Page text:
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Old 25-04-2019, 14:58   #1
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Two Batteries, but which loads for each?

Iíve been reading about installing a second battery in various boats, but there appears to be a difference of opinion on what loads should be connected to each battery. Obviously this depends on the type of vessel in question.

In a motorboat with an inboard engine for example, many advocate only the starter motor be connected to the starter battery, and all other loads be connected to the 'house' battery. Others stipulate that loads such as engine instrumentation, fuel pump, ECM, bilge blower, windscreen wipers, nav lights as examples be connected to the starter battery as these are loads mainly in use when the engine is running.

Any thoughts?
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Old 25-04-2019, 15:10   #2
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Re: Two Batteries, but which loads for each?

The design does depend on many different variables, and you won't find a consensus.

More detail as to **your** setup is required, including usage patterns, how long away from shore power etc.

Personally I think Essential loads, including cranking, should be capable of being switched to either bank.

Even if one is just held as a Reserve bank, should be cranking off that regularly to confirm all is well.

Non-essential Auxiliary loads should be on separate circuit(s), ideally with LVC cutting out when SoC drops too low.

House is usually quite a bit bigger than Reserve (starter), but IMO both should be robust quality and designed for deep cycling, if not actual composed of identical model units.

Finally, a portable jumpstarter LI pack can act as belt and suspenders, but needs charge maintenance, regular testing and if used for gadgets, the get two and rotate them against Murphy's Law.
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Old 26-04-2019, 10:52   #3
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Re: Two Batteries, but which loads for each?

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Iíve been reading about installing a second battery in various boats, but there appears to be a difference of opinion on what loads should be connected to each battery. Obviously this depends on the type of vessel in question.

In a motorboat with an inboard engine for example, many advocate only the starter motor be connected to the starter battery, and all other loads be connected to the 'house' battery. Others stipulate that loads such as engine instrumentation, fuel pump, ECM, bilge blower, windscreen wipers, nav lights as examples be connected to the starter battery as these are loads mainly in use when the engine is running.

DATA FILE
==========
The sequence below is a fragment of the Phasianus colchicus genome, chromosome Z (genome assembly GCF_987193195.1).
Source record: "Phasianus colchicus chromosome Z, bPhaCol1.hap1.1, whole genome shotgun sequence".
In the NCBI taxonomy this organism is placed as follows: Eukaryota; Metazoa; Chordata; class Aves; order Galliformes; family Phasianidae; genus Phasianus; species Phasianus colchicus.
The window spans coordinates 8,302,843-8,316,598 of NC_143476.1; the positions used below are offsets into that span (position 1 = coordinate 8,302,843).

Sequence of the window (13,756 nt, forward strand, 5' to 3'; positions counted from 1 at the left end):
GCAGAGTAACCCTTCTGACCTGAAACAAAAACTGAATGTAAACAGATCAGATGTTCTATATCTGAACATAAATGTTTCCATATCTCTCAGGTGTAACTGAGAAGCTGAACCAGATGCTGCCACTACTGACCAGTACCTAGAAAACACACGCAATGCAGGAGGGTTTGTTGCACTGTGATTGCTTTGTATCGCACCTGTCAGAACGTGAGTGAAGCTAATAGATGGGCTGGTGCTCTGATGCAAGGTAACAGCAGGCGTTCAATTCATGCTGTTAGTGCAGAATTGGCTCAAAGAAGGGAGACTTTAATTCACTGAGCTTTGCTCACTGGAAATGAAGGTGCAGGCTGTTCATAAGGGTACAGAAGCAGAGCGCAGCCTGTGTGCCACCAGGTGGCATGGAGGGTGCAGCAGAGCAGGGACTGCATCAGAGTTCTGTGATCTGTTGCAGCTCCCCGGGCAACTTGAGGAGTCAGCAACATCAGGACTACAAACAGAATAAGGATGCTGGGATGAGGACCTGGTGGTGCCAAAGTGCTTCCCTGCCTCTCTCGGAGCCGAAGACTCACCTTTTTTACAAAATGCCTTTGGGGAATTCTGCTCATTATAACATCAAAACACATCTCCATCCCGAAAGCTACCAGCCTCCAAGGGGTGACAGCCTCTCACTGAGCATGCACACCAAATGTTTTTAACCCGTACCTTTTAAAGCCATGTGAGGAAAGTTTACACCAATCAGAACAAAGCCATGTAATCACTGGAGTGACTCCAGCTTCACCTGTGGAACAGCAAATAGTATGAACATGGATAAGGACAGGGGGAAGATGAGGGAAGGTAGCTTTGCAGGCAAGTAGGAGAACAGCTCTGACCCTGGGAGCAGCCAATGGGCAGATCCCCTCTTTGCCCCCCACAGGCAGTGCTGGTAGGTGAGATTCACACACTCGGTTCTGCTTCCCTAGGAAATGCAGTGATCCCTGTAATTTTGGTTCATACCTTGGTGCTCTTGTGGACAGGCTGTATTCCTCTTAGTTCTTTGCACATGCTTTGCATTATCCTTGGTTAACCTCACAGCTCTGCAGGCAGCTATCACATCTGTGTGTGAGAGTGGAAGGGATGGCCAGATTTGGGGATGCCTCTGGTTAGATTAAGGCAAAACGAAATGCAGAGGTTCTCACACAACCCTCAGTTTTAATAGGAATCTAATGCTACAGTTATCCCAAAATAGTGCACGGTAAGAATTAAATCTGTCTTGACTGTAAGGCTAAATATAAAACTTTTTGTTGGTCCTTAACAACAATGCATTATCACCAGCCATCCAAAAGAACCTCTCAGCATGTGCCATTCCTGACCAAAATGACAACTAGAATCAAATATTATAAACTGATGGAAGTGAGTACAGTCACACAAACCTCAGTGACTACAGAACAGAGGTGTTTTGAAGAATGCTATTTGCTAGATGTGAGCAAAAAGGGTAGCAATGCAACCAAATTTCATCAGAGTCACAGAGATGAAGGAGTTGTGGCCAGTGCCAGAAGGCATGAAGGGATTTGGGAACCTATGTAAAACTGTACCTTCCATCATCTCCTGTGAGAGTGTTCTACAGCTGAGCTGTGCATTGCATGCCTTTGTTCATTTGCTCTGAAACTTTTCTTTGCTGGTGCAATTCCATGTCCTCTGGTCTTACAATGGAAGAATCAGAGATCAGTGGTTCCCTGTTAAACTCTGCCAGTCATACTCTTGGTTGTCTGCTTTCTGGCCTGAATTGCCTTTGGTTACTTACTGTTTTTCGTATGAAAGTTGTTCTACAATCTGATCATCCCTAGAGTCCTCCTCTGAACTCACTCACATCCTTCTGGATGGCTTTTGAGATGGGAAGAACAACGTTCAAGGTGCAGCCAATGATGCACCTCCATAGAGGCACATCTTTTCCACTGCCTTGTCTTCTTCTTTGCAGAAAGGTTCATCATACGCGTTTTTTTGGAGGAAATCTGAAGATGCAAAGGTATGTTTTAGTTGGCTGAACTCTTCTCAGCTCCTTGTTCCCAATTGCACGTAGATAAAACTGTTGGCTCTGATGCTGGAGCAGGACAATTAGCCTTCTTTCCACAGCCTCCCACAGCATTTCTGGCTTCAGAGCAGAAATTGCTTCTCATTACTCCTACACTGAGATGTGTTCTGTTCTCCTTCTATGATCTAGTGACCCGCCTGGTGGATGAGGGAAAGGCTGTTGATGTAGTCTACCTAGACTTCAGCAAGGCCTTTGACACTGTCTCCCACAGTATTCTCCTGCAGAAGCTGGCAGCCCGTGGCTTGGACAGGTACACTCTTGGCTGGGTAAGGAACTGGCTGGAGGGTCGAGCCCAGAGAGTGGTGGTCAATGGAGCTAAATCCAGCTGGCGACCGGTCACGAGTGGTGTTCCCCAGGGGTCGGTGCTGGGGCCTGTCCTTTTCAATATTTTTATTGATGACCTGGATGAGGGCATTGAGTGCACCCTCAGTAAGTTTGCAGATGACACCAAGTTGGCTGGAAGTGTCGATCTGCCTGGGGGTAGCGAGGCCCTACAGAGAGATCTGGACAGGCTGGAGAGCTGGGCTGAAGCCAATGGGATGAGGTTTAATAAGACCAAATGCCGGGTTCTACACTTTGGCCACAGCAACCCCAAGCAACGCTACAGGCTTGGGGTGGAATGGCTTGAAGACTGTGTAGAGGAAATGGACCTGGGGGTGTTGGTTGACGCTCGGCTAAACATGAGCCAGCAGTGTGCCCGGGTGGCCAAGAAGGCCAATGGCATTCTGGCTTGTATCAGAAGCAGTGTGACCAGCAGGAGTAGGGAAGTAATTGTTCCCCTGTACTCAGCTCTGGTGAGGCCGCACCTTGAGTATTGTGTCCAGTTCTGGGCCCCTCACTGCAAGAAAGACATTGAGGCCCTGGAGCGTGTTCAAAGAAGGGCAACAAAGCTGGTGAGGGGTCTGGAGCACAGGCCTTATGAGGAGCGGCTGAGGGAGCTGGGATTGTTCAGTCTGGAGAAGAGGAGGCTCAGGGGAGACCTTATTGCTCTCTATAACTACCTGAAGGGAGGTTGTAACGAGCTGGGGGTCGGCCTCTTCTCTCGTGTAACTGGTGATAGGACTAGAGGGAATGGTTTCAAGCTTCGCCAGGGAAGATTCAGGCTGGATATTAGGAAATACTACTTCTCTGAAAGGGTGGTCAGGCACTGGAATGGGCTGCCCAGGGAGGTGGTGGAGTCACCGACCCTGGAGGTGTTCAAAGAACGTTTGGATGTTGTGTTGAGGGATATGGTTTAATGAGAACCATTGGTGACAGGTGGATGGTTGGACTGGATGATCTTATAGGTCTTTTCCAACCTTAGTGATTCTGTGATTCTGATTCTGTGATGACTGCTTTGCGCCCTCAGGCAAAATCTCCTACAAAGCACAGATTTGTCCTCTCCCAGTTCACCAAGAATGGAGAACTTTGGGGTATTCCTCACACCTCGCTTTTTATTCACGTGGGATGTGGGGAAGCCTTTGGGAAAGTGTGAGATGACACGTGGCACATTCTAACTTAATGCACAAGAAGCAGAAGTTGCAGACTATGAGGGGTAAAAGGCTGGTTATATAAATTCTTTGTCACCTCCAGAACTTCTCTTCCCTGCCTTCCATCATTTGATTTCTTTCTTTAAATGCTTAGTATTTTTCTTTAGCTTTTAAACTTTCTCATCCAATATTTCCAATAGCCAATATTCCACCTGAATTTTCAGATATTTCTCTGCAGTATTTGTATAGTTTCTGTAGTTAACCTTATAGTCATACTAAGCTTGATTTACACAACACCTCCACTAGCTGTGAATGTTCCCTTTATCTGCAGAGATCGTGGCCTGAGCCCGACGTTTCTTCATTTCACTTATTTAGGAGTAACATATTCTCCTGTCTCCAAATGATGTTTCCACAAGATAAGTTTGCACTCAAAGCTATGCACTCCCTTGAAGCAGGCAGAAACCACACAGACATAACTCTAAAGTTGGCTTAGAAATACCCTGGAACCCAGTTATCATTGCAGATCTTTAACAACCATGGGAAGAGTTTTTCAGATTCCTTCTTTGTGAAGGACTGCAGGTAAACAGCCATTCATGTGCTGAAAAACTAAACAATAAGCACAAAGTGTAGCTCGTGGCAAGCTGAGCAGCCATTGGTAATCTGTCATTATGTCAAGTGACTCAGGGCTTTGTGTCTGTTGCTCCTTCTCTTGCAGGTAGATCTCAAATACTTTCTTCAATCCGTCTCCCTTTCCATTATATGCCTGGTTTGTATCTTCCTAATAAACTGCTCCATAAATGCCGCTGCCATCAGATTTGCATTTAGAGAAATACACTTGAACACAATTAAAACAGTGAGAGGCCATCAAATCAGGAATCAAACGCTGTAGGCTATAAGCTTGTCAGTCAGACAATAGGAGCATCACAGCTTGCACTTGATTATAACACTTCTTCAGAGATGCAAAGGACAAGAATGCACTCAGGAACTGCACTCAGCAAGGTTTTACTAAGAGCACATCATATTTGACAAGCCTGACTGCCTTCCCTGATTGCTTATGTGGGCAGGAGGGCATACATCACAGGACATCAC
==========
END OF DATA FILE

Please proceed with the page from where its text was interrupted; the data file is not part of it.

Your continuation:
I suspect your second scenario is -- or has become -- quite common, especially given that sometimes gauges actually come bundled with the engines. Those aren't usually consider house (hotel, service, whatever) loads.

Electronics, on the other hand and often installed without regard to (old, mechanical) engines, are often considered house loads, along with DC fridges, interior lighting, etc.... and would usually be installed on separate "house" batteries.

There's a common hybrid in twin-screw powerboats: two dual-purpose banks, where each bank starts an engine and runs about half the house, engine gauges on one bank, electronics on the other. Works about as well as any, near as I can tell... especially when augmented by parallel switches on those two banks, and a separate genset with its own battery.

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Old 27-04-2019, 04:10   #4
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Re: Two Batteries, but which loads for each?

Greetings and welcome aboard the CF, JDavis.
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Old 27-04-2019, 12:03   #5
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Re: Two Batteries, but which loads for each?

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..............
.............................


In a motorboat with an inboard engine for example, many advocate only the starter motor be connected to the starter battery, and all other loads be connected to the 'house' battery. Others stipulate that loads such as engine instrumentation, fuel pump, ECM, bilge blower, windscreen wipers, nav lights as examples be connected to the starter battery as these are loads mainly in use when the engine is running.

Any thoughts?

Without understanding how the banks get charged, isn't what the loads are connected to immaterial?
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